Carbon Brushes in Universal Motors
Personal safety at all times
First and Foremost Electric Shock Can Kill
Why are the clothes in my washing machine still soaking wet when the program has finished?
When the motor in your washing machine stops rotating totally, on wash as well as spin, the first thing usually noticed by the person operating the machine is that the machine has failed to spin, and the clothes are still soaking wet, and, although replacing the carbon brushes does not always affect a repair, it is the least expensive option that you are able to carry out without the use of any test equipment whatsoever,see our help with fitting carbon brushes and if it doesn’t work then not too much financial expenditure is lost.
Carbon brushes are fitted in what are known as universal motors. They are known as universal motors not because they fit every situation but because they work on both DC and AC current electricity. This means they are ideally suited for use in washing machines because as such they are cheap to produce and the speed can be controlled easily and cheaply by electronic means. Carbon brushes come in many varied shapes and sizes sometimes they come as just the carbon brush or brushes and sometimes they come in plastic encapsulations which make them easier to fit and easier to change. The carbon brushes themselves are made from carbon and copper in various mixtures and proportions, the amount of carbon in proportion to the amount of copper determines the hardness and therefore the durability of the carbon brushes. The more copper the harder the brush, the more carbon the softer the brush, so the more carbon the quicker the carbon brushes wear away, the more copper the longer the brushes last. The amount of copper cannot be too excessive as this would cause the commutator of the motor to wear out faster so a balance has to be struck and this is down to the designer of the motor.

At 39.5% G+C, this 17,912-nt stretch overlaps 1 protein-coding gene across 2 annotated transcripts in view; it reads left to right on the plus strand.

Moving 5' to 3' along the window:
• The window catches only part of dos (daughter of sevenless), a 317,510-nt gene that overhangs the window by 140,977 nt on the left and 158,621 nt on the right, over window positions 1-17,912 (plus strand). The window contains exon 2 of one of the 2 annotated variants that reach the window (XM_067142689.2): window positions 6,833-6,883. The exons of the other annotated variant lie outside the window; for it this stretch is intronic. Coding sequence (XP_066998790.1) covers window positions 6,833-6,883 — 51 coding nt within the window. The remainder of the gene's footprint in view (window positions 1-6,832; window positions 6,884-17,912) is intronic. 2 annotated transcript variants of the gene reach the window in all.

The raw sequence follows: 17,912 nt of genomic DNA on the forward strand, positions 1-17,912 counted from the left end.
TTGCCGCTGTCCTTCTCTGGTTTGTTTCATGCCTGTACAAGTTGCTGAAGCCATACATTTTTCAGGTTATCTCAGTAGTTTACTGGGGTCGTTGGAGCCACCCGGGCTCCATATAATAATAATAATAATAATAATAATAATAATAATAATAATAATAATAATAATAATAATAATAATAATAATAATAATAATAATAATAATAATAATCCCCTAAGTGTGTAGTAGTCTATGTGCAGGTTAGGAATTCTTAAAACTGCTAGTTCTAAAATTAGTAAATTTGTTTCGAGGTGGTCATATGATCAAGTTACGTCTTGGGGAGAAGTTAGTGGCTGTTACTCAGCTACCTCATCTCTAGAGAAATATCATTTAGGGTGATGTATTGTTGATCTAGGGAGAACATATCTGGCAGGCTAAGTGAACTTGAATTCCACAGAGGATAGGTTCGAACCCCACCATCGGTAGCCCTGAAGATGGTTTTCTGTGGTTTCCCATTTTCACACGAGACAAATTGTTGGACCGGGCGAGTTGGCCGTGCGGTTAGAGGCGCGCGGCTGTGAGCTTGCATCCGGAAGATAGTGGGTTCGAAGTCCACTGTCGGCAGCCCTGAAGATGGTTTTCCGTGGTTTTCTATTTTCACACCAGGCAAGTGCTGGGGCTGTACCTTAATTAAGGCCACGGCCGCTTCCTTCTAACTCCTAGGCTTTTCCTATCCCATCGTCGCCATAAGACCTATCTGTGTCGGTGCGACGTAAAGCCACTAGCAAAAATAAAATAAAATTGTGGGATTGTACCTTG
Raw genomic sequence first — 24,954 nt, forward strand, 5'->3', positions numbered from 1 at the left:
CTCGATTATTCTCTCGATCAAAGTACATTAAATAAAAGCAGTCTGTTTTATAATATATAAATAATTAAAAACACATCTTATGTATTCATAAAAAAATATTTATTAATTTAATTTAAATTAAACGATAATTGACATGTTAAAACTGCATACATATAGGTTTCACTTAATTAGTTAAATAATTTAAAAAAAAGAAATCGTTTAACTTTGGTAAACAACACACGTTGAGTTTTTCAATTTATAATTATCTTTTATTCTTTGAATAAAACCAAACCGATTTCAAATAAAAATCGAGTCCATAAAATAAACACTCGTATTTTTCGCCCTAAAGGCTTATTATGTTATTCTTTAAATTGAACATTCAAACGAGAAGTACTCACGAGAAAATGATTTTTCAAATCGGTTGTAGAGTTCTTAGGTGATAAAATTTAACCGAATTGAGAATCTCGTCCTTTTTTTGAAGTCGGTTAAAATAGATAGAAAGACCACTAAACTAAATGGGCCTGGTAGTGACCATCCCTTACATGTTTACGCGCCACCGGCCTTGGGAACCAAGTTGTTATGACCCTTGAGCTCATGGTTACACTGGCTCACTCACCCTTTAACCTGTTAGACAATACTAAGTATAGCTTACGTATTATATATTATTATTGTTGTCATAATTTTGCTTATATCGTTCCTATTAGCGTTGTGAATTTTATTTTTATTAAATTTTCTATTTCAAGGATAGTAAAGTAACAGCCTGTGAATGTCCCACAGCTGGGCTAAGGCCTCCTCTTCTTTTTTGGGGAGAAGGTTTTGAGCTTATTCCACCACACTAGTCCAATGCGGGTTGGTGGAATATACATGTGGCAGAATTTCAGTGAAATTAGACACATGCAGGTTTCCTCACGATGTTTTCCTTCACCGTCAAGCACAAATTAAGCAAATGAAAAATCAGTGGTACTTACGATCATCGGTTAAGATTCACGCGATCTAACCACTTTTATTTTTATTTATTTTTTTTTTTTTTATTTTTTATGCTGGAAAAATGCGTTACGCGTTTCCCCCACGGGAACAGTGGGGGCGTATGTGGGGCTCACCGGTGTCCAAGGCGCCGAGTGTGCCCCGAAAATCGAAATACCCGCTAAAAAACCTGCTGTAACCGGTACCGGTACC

It could be that the motor is burned out or it could have indeed gone short-circuit which means one copper turn on the armature has connected itself to an adjacent copper turn due to a breakdown of the insulation on the copper windings of the motor armature. In this scenario, the motor is not going to last very long before it burns out completely, either that or the thermal safety fuse which is usually embedded in the field or stator windings of the motor is going to blow and protect the motor from actually burning. In this situation, the motor usually rotates, but with an arcing effect around the commutator, very similar to the arc of an electric arc welding torch, but this situation is not reversible and the motor needs to treated as if it were indeed burned out. None of these can be determined without specialist equipment, unless of course, the motor smells of burning, or, by taking the motor to someone who has this sort of test equipment in order to get it checked out elsewhere.